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By DAMON LAWRENCE
Adults aren’t the only ones campaigning this time of year.
Kingston resident Mason Van Horn said he spent the last couple of months campaigning to become Tennessee 4-H Council president.
The stumping paid off. Van Horn, 17, was elected president at last week’s 4-H Roundup in Martin.
Officials from 4-H said the last time a Roane Countian was president of the state council was in 1951, when C.J. Cate held the position.
“It’s pretty cool,” Van Horn said.
Van Horn and Beth Thew, a 4-H’er from the Harriman area, were also inducted as Vol State members at the state roundup.
Both are homeschooled students.
Vol State is the highest level of recognition a Tennessee 4-H’er can receive.
“It’s something I’ve kind of been looking forward to my whole high school career in 4-H,” Thew said. “It was pretty amazing. It really felt like I accomplished a goal there.”
Vol State recipients must be active All Star members and are nominated by their 4-H agents.
Van Horn said he used Facebook to let other 4-H’ers know he was interested in becoming council president.
The campaigning continued when he got to state roundup.
“I campaigned not only to the eastern region, but 4-Hers from other regions of the state, as well,” he said.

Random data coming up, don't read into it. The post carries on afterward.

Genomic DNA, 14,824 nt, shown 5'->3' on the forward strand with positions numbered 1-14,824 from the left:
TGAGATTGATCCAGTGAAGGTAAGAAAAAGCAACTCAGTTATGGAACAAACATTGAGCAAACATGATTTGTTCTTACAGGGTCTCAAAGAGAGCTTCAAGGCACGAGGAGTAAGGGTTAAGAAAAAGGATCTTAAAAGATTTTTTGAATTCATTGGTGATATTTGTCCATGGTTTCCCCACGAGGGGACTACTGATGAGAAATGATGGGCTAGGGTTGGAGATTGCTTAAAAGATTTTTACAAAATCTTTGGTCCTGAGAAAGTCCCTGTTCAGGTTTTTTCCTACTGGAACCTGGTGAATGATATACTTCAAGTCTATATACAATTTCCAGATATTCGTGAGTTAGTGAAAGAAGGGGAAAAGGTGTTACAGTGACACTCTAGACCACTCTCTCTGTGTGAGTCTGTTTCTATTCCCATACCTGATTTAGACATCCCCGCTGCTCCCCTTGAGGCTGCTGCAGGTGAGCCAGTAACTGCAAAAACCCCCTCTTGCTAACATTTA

As president, Van Horn said some of his goals are to increase participation and encourage 4-H’ers to work together more.
“It’s not that we haven’t been working together, but I think if everybody is working toward one common goal, I think we can make such a difference,” he said.
Thew, 16, said the camaraderie shared by 4-H’ers is one of the things she likes most about the program.
“I like the fact that even though I’m learning things I still get to make new friends and see them a lot through 4-H,” she said. “Those friendships are going to last my whole life.”
Round-up brings together 4-H’ers from all around the state.
Van Horn and Thew said that’s one of the things they really enjoyed about it.
“You know some people from your region generally, but when you first get to round-up, there’s a lot of people you don’t know,” she said. “By the time you leave, you’re exchanging e-mails and becoming family members already.”